A. W. Marion State Park
Geography and history of the area
A. W. Marion State Park is in the till plain of eastern Ohio. The till plain is flat or rolling hills that has very fertile soil. It comes from the glaciers that covered America over 10,000 years ago. The Hargus Creek goes through the center of the park. The Adena settled here 2,000 years ago because of the fertile soil. In 1948, the Division of Parks and Recreation dammed up the Hargus Creek with an earthen dam. In 1962, the park was renamed the A. W. Marion State Park in honor of the first director of the Department of Natural Resources, who was a Pickaway County native.
There are a total of 5.7 miles (8 km) of trails that go all around the lake. The red marked trail is not an approved trail and whoever constructed it did so without regard to drainage, landscape features, or wildlife usage. The Deer Creek State Park office has no knowledge of any approvals for this trail and does not want it to be used or maintained.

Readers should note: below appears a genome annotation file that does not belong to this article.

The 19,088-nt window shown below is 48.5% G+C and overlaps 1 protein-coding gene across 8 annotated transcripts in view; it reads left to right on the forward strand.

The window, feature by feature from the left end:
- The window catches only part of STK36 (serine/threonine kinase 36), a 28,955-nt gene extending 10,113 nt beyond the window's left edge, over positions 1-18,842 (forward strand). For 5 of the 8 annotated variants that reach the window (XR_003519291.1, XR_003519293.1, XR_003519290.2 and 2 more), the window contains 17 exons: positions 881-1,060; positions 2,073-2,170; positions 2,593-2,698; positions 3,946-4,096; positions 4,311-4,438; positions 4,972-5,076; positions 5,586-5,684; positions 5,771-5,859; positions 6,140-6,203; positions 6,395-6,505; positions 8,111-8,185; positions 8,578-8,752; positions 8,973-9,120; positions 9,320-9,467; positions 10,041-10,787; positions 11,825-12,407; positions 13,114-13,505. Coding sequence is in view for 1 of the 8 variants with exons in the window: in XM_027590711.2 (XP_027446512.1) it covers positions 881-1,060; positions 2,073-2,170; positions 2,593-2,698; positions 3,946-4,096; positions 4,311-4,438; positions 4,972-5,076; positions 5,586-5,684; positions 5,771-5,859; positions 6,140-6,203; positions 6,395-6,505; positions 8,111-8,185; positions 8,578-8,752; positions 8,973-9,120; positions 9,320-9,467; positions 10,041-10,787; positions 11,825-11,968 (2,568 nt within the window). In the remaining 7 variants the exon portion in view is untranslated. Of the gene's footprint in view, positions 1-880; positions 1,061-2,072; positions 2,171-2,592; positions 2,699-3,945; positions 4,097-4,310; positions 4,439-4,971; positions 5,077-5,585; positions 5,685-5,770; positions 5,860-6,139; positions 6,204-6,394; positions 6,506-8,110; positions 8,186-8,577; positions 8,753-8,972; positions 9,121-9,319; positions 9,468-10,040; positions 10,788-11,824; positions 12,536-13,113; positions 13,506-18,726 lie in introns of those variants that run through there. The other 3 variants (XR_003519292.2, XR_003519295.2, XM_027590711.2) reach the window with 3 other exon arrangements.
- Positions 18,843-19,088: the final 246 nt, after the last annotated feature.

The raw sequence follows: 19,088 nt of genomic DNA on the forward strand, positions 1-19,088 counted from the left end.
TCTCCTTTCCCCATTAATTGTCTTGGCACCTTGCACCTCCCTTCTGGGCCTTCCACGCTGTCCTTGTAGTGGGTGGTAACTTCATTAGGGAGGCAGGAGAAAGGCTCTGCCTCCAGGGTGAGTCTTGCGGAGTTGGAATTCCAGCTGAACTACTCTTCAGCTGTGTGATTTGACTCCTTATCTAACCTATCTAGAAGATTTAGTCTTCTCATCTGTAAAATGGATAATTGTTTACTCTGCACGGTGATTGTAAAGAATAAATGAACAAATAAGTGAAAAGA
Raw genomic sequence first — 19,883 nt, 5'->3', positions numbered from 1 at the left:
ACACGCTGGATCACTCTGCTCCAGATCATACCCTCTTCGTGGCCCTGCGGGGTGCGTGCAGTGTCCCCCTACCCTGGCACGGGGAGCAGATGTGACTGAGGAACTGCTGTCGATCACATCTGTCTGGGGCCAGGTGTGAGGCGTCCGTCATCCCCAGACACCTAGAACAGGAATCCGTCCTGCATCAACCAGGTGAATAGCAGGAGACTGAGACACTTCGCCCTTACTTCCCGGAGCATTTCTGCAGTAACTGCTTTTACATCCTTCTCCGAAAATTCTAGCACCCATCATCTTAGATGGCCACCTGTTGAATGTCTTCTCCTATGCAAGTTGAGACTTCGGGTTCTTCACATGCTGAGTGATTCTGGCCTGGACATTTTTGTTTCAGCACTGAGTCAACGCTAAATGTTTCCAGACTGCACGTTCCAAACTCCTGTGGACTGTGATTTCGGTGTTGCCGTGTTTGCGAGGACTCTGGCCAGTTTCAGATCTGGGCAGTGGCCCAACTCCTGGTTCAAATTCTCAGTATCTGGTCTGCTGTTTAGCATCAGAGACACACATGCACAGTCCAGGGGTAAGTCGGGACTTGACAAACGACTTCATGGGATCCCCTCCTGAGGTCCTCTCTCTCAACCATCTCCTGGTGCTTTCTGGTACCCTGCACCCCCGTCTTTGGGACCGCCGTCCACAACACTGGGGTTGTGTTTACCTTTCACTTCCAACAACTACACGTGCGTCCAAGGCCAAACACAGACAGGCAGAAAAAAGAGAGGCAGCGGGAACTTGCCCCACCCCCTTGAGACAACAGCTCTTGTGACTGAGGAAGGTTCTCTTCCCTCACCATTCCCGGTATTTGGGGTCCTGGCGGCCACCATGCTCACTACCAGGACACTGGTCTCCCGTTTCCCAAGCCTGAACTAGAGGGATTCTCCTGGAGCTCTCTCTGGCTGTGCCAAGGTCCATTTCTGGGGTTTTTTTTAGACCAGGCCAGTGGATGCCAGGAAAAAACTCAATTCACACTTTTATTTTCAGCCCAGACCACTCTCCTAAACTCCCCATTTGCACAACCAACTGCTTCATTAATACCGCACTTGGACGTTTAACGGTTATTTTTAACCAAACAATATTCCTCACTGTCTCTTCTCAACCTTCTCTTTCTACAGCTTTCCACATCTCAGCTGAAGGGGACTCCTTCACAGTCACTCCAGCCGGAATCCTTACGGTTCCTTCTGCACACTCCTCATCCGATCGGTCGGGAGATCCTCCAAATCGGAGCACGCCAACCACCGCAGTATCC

Wildlife indigenous to the area includes fox squirrel, ring-neck pheasant, a variety of songbird, a variety of waterfowl including mallard and the occasional loon, great blue heron, black racer snake, red fox, and white-tailed deer.
Boating and fishing
Boats with electric motors and rowing boats are the only kinds allowed on the lake. There is 145 acres (0.59 km2) of water. The lake is stocked with largemouth bass, muskellunge, bluegill and channel catfish.